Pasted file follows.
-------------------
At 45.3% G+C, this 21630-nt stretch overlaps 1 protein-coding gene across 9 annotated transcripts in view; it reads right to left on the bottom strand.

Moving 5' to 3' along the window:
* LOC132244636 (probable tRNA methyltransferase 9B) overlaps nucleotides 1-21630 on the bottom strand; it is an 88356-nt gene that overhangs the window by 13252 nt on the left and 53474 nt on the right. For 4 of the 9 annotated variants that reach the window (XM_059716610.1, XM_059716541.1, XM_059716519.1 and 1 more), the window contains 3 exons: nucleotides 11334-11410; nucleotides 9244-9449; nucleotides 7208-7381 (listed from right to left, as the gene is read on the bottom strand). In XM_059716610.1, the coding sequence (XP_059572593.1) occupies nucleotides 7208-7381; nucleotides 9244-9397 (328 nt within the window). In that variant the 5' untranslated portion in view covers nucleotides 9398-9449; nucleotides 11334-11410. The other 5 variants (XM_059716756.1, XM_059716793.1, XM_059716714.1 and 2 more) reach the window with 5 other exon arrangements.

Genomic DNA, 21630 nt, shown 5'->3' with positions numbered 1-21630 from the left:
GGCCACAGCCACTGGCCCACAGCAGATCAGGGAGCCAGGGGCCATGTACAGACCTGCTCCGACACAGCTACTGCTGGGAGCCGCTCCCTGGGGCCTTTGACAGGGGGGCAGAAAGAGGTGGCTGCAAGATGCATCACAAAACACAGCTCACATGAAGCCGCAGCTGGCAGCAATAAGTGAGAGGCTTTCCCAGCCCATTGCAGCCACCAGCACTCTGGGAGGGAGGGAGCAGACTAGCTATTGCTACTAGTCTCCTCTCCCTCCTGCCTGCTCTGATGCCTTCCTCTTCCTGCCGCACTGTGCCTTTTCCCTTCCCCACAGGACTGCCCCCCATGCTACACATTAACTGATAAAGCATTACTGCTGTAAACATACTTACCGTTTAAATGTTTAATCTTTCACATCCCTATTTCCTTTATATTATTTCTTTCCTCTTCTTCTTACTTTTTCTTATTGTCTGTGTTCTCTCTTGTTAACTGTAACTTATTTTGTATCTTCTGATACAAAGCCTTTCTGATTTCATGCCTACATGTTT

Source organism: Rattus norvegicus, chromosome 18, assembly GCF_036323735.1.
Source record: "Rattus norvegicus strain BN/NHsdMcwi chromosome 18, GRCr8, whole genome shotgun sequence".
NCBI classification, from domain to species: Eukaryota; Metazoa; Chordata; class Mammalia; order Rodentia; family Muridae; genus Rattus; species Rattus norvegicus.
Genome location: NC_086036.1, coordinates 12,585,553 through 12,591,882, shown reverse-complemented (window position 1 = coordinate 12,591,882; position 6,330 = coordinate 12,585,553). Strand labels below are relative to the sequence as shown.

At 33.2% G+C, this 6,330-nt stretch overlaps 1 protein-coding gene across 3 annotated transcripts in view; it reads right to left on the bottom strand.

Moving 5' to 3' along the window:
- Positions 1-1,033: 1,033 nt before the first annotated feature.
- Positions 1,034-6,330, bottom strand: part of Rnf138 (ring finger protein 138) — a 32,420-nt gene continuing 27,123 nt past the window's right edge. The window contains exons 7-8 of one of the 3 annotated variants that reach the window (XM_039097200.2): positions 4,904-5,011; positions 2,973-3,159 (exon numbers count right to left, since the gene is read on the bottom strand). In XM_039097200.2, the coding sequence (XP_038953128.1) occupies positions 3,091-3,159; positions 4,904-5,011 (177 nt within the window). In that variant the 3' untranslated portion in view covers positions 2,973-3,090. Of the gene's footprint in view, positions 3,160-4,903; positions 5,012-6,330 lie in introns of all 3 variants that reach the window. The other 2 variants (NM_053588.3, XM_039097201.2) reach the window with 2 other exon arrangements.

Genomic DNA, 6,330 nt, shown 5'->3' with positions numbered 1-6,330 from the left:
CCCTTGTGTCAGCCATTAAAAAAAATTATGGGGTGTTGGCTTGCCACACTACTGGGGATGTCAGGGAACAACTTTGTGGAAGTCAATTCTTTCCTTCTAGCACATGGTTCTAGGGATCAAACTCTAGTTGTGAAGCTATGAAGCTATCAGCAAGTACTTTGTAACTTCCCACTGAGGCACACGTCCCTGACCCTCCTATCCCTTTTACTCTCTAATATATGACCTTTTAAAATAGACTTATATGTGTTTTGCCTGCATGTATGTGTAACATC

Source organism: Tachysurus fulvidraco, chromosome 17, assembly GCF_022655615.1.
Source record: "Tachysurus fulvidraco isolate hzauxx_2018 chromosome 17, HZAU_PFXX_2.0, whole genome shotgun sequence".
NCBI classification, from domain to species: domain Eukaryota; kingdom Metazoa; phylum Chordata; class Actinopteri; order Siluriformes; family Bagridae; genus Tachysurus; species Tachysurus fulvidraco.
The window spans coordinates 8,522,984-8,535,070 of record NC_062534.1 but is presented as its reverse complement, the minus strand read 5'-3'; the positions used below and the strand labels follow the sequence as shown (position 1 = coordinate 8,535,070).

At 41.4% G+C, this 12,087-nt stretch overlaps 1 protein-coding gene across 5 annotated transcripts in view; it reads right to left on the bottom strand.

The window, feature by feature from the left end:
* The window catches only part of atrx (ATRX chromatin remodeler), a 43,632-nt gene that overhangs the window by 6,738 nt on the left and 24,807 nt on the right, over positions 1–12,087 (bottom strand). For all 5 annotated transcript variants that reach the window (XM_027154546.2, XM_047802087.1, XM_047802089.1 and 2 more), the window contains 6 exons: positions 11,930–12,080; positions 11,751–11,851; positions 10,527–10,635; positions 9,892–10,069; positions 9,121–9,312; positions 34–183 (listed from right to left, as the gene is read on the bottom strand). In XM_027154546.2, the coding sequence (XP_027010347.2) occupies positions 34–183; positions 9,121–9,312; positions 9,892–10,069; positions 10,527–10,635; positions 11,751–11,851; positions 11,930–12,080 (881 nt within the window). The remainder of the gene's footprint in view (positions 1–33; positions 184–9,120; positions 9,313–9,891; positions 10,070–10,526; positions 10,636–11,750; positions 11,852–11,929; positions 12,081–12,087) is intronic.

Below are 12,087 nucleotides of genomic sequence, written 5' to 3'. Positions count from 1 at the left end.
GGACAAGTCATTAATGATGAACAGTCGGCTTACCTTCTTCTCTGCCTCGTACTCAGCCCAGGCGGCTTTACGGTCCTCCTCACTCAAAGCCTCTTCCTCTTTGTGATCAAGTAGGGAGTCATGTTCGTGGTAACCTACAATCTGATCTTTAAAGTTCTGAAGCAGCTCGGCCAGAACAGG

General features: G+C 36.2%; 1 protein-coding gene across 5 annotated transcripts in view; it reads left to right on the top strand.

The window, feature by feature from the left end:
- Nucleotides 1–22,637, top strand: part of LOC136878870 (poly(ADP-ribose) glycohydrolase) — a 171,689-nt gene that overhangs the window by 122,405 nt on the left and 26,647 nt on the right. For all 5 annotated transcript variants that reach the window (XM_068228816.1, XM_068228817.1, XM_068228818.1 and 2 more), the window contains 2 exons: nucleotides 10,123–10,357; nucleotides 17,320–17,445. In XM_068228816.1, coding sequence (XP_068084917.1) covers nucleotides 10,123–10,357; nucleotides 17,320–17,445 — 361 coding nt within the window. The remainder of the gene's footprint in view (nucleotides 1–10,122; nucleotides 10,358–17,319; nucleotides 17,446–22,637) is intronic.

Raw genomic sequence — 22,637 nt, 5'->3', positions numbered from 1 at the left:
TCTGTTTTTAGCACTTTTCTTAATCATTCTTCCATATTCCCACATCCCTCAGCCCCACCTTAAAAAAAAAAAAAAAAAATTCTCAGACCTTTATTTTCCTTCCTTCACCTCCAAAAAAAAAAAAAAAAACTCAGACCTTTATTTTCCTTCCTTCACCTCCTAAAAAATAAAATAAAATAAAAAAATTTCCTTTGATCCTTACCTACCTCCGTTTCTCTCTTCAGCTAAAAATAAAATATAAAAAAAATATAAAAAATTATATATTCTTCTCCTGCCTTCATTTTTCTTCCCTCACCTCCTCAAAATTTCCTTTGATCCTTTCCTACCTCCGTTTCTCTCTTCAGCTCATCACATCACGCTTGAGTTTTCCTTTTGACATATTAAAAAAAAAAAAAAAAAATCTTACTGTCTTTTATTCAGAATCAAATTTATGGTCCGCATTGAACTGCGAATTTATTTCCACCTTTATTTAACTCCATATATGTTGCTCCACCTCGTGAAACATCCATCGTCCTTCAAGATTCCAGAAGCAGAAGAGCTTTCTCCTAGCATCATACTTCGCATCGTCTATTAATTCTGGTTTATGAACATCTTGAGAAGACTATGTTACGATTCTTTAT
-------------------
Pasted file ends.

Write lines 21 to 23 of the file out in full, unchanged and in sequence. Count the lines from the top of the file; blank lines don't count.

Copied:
The window, feature by feature from the left end:
* The window catches only part of atrx (ATRX chromatin remodeler), a 43,632-nt gene that overhangs the window by 6,738 nt on the left and 24,807 nt on the right, over positions 1–12,087 (bottom strand). For all 5 annotated transcript variants that reach the window (XM_027154546.2, XM_047802087.1, XM_047802089.1 and 2 more), the window contains 6 exons: positions 11,930–12,080; positions 11,751–11,851; positions 10,527–10,635; positions 9,892–10,069; positions 9,121–9,312; positions 34–183 (listed from right to left, as the gene is read on the bottom strand). In XM_027154546.2, the coding sequence (XP_027010347.2) occupies positions 34–183; positions 9,121–9,312; positions 9,892–10,069; positions 10,527–10,635; positions 11,751–11,851; positions 11,930–12,080 (881 nt within the window). The remainder of the gene's footprint in view (positions 1–33; positions 184–9,120; positions 9,313–9,891; positions 10,070–10,526; positions 10,636–11,750; positions 11,852–11,929; positions 12,081–12,087) is intronic.

Below are 12,087 nucleotides of genomic sequence, written 5' to 3'. Positions count from 1 at the left end.